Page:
Charles Guilloux

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Charles-Victor Gilloux (1866–1946) was a French symbolist artist.


Gillioux was born in Paris in 1866 and died in Lormes, Nièvre, in 1946.[1]

An employee of the Bibliothèque Nationale in Paris, Guilloux was a self-taught artist who critics[who?] liken to the time of the Symbolist movement. From 1891, his works were successfully received at the exhibitions of the Société des artistes indépendants, and then at the "Impressionists and Symbolists" exhibitions at the gallery of Le Barc de Boutteville.

Very soon, the titles of his paintings appear more elliptical, sometimes tinged with musical connotations (Scherzo Moon, 1894, location unknown), while the origin of his motifs becomes less and less identifiable.

This structuring of space and the distribution of forms and colors on which André Mellerio (1862–1943) commented in his idealist movement in painting (1896), are found in many works painted by Guilloux: Moonrise over a Channel (Mills, Anne de Beaujeu Museum) or Landscape at Dusk (Beauvais, Musée de l'Oise département).[2]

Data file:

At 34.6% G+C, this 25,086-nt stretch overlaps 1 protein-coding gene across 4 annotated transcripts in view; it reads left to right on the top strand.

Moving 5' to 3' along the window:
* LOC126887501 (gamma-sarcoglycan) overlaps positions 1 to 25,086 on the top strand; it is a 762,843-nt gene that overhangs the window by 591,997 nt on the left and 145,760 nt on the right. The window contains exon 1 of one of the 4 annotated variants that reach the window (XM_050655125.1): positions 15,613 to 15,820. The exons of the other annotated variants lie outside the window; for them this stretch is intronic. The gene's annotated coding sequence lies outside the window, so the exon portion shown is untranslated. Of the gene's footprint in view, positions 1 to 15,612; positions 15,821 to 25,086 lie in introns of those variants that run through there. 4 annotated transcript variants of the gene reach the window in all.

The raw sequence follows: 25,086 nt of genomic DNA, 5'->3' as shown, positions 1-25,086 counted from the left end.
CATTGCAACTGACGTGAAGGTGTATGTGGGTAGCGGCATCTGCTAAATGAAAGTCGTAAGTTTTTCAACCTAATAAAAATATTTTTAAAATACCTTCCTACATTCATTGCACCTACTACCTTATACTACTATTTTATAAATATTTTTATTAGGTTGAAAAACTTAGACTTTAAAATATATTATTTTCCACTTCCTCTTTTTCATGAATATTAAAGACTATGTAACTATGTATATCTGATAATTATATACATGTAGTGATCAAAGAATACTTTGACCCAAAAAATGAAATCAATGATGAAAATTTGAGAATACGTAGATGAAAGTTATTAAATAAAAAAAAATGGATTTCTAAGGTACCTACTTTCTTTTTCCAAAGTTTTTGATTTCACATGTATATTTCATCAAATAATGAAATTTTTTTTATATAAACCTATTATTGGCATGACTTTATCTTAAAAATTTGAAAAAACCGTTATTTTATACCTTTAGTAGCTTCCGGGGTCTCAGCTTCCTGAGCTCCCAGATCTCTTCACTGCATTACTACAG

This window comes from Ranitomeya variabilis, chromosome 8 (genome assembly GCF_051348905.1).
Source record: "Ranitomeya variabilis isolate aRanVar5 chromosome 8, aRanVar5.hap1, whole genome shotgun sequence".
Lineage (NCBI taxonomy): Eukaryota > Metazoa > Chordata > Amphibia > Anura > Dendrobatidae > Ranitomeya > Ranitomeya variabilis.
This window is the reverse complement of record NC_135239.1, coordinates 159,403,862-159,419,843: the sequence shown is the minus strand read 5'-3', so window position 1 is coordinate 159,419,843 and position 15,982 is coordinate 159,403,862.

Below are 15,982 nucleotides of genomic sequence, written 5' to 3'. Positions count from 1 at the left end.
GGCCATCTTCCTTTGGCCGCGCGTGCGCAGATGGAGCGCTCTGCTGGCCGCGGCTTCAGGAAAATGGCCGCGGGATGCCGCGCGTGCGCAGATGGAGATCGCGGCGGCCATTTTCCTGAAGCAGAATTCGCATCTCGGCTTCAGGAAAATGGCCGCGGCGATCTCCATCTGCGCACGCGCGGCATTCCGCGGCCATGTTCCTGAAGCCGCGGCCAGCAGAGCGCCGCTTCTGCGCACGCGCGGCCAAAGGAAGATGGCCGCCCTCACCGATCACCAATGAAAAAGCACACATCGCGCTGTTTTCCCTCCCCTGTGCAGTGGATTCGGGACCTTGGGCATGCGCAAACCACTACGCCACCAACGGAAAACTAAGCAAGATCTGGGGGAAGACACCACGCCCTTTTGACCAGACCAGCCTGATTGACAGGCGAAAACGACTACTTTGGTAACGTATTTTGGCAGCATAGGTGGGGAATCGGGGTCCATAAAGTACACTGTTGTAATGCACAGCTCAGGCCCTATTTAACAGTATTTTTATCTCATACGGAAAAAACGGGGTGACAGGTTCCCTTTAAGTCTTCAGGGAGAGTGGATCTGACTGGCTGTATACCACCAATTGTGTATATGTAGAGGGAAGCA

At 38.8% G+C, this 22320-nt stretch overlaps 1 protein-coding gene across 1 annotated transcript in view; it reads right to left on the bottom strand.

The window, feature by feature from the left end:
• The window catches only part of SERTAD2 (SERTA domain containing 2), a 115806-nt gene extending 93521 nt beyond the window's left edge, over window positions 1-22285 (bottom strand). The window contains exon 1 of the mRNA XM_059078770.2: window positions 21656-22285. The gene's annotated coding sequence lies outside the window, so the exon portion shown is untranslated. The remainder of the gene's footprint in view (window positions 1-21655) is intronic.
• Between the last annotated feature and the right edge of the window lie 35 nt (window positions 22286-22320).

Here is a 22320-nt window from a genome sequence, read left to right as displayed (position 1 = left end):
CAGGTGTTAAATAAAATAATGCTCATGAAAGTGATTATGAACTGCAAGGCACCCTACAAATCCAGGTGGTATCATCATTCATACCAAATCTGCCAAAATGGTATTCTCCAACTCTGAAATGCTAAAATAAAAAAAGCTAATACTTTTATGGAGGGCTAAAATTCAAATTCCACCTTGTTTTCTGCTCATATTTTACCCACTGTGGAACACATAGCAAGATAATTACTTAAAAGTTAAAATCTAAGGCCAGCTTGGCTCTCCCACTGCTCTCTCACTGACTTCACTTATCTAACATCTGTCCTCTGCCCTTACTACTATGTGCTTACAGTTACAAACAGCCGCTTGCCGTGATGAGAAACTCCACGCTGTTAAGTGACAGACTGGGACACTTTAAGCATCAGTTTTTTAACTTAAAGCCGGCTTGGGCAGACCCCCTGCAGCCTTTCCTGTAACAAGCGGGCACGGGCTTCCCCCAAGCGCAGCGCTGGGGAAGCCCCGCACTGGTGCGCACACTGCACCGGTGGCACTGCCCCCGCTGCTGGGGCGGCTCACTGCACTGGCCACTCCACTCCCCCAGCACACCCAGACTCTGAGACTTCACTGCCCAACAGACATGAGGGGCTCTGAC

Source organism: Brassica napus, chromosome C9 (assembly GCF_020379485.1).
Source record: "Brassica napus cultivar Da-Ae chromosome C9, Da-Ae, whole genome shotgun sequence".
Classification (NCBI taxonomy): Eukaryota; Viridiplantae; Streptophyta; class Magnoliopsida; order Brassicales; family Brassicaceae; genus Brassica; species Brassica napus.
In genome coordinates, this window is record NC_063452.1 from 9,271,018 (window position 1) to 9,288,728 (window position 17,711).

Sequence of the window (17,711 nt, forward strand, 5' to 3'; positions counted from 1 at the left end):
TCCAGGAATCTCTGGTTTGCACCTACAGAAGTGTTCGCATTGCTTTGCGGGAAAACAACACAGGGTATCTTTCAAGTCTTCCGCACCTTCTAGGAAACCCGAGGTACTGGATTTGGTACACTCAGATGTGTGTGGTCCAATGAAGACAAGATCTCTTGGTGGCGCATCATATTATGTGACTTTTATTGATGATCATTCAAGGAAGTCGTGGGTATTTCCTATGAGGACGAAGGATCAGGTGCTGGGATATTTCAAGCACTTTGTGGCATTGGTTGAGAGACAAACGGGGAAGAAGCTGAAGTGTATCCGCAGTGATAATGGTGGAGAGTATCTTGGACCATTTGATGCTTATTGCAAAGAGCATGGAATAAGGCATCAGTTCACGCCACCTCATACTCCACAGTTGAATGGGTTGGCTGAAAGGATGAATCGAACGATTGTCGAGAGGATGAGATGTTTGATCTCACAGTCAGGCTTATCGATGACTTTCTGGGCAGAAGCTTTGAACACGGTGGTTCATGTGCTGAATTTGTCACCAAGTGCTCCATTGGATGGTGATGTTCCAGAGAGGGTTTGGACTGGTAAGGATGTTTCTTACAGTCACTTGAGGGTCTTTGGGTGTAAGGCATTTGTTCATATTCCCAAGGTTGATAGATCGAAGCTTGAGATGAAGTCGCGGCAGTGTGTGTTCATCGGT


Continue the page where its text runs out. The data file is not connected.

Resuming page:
He exhibited at the Salon de la Société nationale des Beaux-Arts in 1905, and at the Salon des Indépendants between 1911 and 1914.[1] In 2007, the Musée d'Orsay bought his painting Crépuscule','[2]


  1. ^ a b "Notice Artiste n° 14286". Musée d'Orsay. Retrieved 17 July 2011. 
  2. ^ a b "Charles Gillioux Crépuscule". Retrieved 17 July 2011.